Rabobank projects that production of soy in Brazil will reach 149 million tonnes in 2022/23, 21 million more than in 2021/22
Rabobank projects a record-breaking production of soy in Brazil of 149 million tonnes in 2022/23 — Foto: Divulgação
The recovery of global soybean stocks will depend on a full crop in South America in 2022/23, said Marcela Marini, Rabobank’s senior grain analyst in Brazil. In the 2021/22 season, drought caused losses in Brazil, Argentina, Paraguay, and Uruguay, which helped to increase prices in the international market and hurt the margins of crushers.
In an event held by the Dutch bank on Wednesday, Ms. Marini warned that La Niña is likely to continue to influence the climate in the 2022/23 cycle. According to the United States Oceanic and Atmospheric Administration (NOAA), there is an 80% chance of the phenomenon lasting until December.
“Last year the [climate] maps dried up starting in December, so we need to follow the development of the crops,” she said.
Rabobank projects a record-breaking production of soy in Brazil of 149 million tonnes in 2022/23 – 21 million more than in 2021/22 – as a result of a 4% increase in the planted area, to 43.3 million hectares, and the recovery of crop productivity.
The problems generated by the low flow on the Mississippi River may reduce the competitiveness of American soybean and open space for the Brazilian crop in the international market. The bank believes that Brazil will export 89 million tonnes next year, 13 million tonnes more than this year. The domestic crushing, in turn, may reach the historical mark of 49.5 million tonnes in 2023.
The high prices of raw materials put pressure on the margins of the industry in China, an important gauge of global demand. “We saw a reduction of 10 million tonnes in global soybean exports to China because of this,” said Ms. Marini.
For 2022/23, Chinese crushing is expected to total 93 million tonnes — the same level as in the 2020/21 cycle, and 6 million tonnes more than in 2021/22 — also boosting imports.
In the case of corn, the Rabobank analyst highlighted the fall in global exports in 2022. Besides having a reduced supply due to bad weather, the United States and Argentina ship less because of droughts in the areas of the Mississippi and Paraná rivers, respectively. Ukraine, on the other hand, has a hard time selling its products due to the war with Russia.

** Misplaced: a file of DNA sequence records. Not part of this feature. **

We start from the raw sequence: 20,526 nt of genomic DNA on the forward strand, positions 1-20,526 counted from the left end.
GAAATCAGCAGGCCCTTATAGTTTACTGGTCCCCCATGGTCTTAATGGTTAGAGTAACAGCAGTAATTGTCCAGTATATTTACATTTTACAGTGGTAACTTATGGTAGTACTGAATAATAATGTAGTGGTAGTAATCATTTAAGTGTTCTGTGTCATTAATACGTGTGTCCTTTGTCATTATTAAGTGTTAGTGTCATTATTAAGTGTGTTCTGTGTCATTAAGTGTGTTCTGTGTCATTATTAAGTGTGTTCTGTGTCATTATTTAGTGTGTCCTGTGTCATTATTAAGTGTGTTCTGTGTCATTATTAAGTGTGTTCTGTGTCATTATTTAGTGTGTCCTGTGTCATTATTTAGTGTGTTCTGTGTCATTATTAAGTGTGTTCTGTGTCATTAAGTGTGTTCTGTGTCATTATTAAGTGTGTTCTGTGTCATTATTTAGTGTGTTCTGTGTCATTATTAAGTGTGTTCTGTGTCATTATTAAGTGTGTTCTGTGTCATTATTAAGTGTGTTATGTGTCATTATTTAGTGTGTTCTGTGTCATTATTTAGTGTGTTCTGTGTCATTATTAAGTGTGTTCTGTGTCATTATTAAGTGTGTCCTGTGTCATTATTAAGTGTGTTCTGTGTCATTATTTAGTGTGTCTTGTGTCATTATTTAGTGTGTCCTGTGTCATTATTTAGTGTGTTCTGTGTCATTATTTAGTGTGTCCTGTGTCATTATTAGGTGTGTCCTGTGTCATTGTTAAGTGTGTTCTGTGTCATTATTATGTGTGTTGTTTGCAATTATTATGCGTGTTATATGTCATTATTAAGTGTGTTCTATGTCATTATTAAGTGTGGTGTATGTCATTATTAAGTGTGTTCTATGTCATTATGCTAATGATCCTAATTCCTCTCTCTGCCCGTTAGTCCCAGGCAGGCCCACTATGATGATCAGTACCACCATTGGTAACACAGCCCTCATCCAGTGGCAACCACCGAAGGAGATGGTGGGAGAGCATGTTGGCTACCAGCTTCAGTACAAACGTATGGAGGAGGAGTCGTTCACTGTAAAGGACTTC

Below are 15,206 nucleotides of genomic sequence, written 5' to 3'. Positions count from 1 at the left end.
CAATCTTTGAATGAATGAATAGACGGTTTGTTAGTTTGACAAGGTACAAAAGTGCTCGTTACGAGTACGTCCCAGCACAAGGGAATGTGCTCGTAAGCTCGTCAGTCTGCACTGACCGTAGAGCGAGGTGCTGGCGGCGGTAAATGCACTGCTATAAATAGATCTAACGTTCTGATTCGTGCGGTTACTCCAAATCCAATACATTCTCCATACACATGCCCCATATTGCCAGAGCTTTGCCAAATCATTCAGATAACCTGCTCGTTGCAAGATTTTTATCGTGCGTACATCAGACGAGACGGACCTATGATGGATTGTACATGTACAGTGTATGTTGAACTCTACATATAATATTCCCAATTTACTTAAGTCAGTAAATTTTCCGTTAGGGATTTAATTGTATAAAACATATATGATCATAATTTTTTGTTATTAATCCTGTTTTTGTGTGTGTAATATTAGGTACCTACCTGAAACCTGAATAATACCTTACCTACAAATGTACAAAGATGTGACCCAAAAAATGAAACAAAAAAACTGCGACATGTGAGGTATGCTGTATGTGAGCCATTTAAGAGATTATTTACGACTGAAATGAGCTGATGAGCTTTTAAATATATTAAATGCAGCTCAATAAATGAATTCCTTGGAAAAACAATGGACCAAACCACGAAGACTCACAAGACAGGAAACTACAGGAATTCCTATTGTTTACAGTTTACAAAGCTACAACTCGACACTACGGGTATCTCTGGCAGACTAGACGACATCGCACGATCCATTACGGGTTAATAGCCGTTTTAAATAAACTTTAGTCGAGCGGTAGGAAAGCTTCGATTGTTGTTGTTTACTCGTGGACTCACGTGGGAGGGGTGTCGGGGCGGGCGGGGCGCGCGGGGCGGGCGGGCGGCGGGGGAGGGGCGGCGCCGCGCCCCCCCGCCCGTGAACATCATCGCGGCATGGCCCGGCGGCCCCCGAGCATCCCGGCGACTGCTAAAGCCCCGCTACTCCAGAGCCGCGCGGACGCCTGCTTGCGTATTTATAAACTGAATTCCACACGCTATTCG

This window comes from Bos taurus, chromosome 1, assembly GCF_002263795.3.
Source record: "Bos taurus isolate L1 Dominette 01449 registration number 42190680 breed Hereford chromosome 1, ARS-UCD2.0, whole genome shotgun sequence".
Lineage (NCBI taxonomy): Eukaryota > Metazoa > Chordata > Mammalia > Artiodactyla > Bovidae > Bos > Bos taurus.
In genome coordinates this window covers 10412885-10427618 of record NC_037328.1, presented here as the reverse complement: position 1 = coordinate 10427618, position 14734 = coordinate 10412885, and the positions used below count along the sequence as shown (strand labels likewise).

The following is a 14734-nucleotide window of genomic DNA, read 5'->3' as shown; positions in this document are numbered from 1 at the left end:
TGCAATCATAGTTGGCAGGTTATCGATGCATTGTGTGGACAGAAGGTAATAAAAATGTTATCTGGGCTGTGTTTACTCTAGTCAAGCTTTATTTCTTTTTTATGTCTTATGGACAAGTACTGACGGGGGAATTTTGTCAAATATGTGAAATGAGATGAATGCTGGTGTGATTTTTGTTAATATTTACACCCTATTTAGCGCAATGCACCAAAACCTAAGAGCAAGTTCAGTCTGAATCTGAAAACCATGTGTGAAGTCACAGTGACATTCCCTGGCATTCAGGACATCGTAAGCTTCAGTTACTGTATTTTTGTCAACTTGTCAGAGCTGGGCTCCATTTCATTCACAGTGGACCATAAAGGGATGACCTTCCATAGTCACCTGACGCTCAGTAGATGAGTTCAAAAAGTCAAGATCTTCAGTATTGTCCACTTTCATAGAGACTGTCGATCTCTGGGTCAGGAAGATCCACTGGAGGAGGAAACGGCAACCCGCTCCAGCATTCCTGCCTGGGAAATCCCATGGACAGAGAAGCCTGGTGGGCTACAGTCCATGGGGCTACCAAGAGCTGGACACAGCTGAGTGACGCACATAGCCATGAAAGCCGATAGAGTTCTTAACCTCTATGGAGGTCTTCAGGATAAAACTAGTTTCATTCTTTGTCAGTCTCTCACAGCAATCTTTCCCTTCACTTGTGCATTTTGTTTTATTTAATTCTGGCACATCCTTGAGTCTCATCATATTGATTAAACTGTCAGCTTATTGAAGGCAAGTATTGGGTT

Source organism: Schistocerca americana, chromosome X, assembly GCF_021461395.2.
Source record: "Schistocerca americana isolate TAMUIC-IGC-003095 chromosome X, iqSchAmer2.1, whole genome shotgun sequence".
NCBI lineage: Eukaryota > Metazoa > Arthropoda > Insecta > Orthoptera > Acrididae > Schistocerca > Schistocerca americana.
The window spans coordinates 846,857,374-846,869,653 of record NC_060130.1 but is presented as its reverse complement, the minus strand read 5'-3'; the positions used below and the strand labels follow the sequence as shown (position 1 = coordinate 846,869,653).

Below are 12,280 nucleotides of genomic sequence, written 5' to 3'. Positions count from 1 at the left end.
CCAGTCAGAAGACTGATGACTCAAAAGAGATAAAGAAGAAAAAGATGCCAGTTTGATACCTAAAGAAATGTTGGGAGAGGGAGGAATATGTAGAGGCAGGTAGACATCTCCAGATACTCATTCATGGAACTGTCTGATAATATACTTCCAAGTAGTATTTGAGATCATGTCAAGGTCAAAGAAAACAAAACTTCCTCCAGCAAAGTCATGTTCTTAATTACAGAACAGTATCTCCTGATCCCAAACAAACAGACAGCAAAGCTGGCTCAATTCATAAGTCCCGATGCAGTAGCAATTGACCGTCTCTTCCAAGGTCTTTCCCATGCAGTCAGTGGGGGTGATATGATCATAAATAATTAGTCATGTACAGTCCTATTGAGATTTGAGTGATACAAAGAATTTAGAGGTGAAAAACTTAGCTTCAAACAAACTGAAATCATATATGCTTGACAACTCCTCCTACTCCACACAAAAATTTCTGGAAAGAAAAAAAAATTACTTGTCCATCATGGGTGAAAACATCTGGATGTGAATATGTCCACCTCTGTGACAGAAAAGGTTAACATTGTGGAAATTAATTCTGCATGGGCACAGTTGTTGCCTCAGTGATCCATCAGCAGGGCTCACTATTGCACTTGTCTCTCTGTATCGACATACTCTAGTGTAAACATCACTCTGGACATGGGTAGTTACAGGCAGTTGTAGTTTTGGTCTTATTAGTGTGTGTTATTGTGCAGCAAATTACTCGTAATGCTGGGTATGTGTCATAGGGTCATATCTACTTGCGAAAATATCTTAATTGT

“With all those restrictions, we see room for Brazil to export more in this last quarter,” said Ms. Marini. The positive trend for corn shipments extends to 2023 when the country is expected to sell 45 million tonnes abroad, above the 42 million tonnes forecast by Rabobank for this year.
With strong growth in the second crop, Brazilian production in 2022/23 will be 126 million tonnes, according to the bank. “Climate models show La Niña losing strength in the first quarter of next year, which can be favorable for the second yearly crop,” said Ms. Marini.
The analyst highlighted that one of the main challenges for Brazilian grain production is internal logistics. “We see significant investments in ports, but they are not followed by investments in railroads, waterways, and so on. Freight [prices] was a limiting factor for our shipments at several times during the year.”
Another reason for the segment’s attention is the cost of production, which may go down next year. According to Rabobank’s senior analyst of inputs in Brazil, Bruno Fonseca, the amount invested to plant soybeans grew 45% this year, while corn crops faced a 25% increase. The strong appreciation of fertilizers, which gained traction with the war in Ukraine, is one of the main reasons.
“The margins are expected to continue at good levels due to the prices, but lower than last year,” he said. “We see a lot of last-minute deliveries because producers were expecting a reduction.” For 2023, he projects more attractive input prices with a recovery in global supply.
*By José Florentino, Érica Polo — São Paulo
Source: Valor International